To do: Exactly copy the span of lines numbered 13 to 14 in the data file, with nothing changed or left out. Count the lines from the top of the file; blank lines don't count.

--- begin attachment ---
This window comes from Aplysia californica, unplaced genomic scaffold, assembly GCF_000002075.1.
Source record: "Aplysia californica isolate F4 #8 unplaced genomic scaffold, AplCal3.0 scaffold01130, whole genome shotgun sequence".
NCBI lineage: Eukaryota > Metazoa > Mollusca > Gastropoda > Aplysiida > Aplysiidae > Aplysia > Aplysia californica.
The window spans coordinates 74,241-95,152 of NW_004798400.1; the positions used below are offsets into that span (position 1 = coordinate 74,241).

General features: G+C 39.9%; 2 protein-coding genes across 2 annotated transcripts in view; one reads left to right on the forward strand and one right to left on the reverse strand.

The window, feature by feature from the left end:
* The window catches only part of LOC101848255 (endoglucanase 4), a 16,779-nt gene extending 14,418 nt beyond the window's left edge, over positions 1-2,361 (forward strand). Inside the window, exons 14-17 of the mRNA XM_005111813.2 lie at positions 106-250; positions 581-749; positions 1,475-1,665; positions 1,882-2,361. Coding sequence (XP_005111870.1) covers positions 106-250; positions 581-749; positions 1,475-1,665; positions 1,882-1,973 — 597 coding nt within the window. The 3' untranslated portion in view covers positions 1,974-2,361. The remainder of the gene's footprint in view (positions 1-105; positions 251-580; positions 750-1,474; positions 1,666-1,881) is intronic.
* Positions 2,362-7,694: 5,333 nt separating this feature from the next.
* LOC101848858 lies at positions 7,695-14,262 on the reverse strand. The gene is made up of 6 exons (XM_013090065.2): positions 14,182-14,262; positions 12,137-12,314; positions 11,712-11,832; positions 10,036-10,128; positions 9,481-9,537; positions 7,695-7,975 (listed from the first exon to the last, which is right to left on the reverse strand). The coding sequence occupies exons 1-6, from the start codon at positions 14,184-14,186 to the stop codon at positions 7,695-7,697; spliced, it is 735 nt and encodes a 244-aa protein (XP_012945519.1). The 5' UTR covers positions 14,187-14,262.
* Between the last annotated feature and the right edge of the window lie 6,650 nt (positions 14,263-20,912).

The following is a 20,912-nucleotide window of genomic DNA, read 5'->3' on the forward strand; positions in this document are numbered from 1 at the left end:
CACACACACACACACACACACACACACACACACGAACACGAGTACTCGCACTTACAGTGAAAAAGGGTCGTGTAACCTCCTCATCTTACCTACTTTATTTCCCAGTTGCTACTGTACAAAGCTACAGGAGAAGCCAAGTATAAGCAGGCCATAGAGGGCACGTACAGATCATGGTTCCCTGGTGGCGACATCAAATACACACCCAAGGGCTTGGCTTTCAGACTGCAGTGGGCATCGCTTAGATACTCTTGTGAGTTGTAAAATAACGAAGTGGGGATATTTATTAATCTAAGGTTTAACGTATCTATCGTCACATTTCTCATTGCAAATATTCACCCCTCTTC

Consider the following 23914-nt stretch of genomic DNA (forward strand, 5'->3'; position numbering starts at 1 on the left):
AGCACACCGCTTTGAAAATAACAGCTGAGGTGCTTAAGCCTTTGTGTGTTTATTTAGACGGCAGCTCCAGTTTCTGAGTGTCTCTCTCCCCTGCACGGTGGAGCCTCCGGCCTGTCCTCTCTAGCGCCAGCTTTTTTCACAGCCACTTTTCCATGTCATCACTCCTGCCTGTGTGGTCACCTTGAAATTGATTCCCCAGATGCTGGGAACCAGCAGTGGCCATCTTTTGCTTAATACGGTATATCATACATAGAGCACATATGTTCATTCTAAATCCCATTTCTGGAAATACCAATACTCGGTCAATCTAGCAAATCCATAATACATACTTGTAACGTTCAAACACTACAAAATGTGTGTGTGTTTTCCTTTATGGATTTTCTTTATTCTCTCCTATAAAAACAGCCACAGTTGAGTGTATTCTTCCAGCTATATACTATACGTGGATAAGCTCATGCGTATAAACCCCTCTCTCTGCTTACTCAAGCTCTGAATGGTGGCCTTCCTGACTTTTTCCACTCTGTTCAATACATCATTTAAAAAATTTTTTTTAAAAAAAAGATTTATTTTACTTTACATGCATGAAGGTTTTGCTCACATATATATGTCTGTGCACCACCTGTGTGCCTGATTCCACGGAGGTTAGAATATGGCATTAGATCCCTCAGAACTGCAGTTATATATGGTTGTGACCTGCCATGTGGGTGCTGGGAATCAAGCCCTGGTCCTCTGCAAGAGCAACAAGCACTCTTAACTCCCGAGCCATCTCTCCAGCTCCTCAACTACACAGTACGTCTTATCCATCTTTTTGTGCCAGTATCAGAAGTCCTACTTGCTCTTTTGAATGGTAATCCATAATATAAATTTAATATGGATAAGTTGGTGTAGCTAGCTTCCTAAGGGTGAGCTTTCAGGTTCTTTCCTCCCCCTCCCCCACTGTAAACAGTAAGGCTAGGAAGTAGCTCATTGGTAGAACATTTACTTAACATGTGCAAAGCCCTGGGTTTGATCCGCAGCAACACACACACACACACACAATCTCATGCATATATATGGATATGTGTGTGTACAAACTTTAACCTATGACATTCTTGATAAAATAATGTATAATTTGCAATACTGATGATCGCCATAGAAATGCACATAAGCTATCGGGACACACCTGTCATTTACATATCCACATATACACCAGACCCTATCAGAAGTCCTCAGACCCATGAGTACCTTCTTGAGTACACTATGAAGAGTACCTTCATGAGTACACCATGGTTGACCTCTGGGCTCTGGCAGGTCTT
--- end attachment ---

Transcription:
Consider the following 23914-nt stretch of genomic DNA (forward strand, 5'->3'; position numbering starts at 1 on the left):
AGCACACCGCTTTGAAAATAACAGCTGAGGTGCTTAAGCCTTTGTGTGTTTATTTAGACGGCAGCTCCAGTTTCTGAGTGTCTCTCTCCCCTGCACGGTGGAGCCTCCGGCCTGTCCTCTCTAGCGCCAGCTTTTTTCACAGCCACTTTTCCATGTCATCACTCCTGCCTGTGTGGTCACCTTGAAATTGATTCCCCAGATGCTGGGAACCAGCAGTGGCCATCTTTTGCTTAATACGGTATATCATACATAGAGCACATATGTTCATTCTAAATCCCATTTCTGGAAATACCAATACTCGGTCAATCTAGCAAATCCATAATACATACTTGTAACGTTCAAACACTACAAAATGTGTGTGTGTTTTCCTTTATGGATTTTCTTTATTCTCTCCTATAAAAACAGCCACAGTTGAGTGTATTCTTCCAGCTATATACTATACGTGGATAAGCTCATGCGTATAAACCCCTCTCTCTGCTTACTCAAGCTCTGAATGGTGGCCTTCCTGACTTTTTCCACTCTGTTCAATACATCATTTAAAAAATTTTTTTTAAAAAAAAGATTTATTTTACTTTACATGCATGAAGGTTTTGCTCACATATATATGTCTGTGCACCACCTGTGTGCCTGATTCCACGGAGGTTAGAATATGGCATTAGATCCCTCAGAACTGCAGTTATATATGGTTGTGACCTGCCATGTGGGTGCTGGGAATCAAGCCCTGGTCCTCTGCAAGAGCAACAAGCACTCTTAACTCCCGAGCCATCTCTCCAGCTCCTCAACTACACAGTACGTCTTATCCATCTTTTTGTGCCAGTATCAGAAGTCCTACTTGCTCTTTTGAATGGTAATCCATAATATAAATTTAATATGGATAAGTTGGTGTAGCTAGCTTCCTAAGGGTGAGCTTTCAGGTTCTTTCCTCCCCCTCCCCCACTGTAAACAGTAAGGCTAGGAAGTAGCTCATTGGTAGAACATTTACTTAACATGTGCAAAGCCCTGGGTTTGATCCGCAGCAACACACACACACACACACAATCTCATGCATATATATGGATATGTGTGTGTACAAACTTTAACCTATGACATTCTTGATAAAATAATGTATAATTTGCAATACTGATGATCGCCATAGAAATGCACATAAGCTATCGGGACACACCTGTCATTTACATATCCACATATACACCAGACCCTATCAGAAGTCCTCAGACCCATGAGTACCTTCTTGAGTACACTATGAAGAGTACCTTCATGAGTACACCATGGTTGACCTCTGGGCTCTGGCAGGTCTT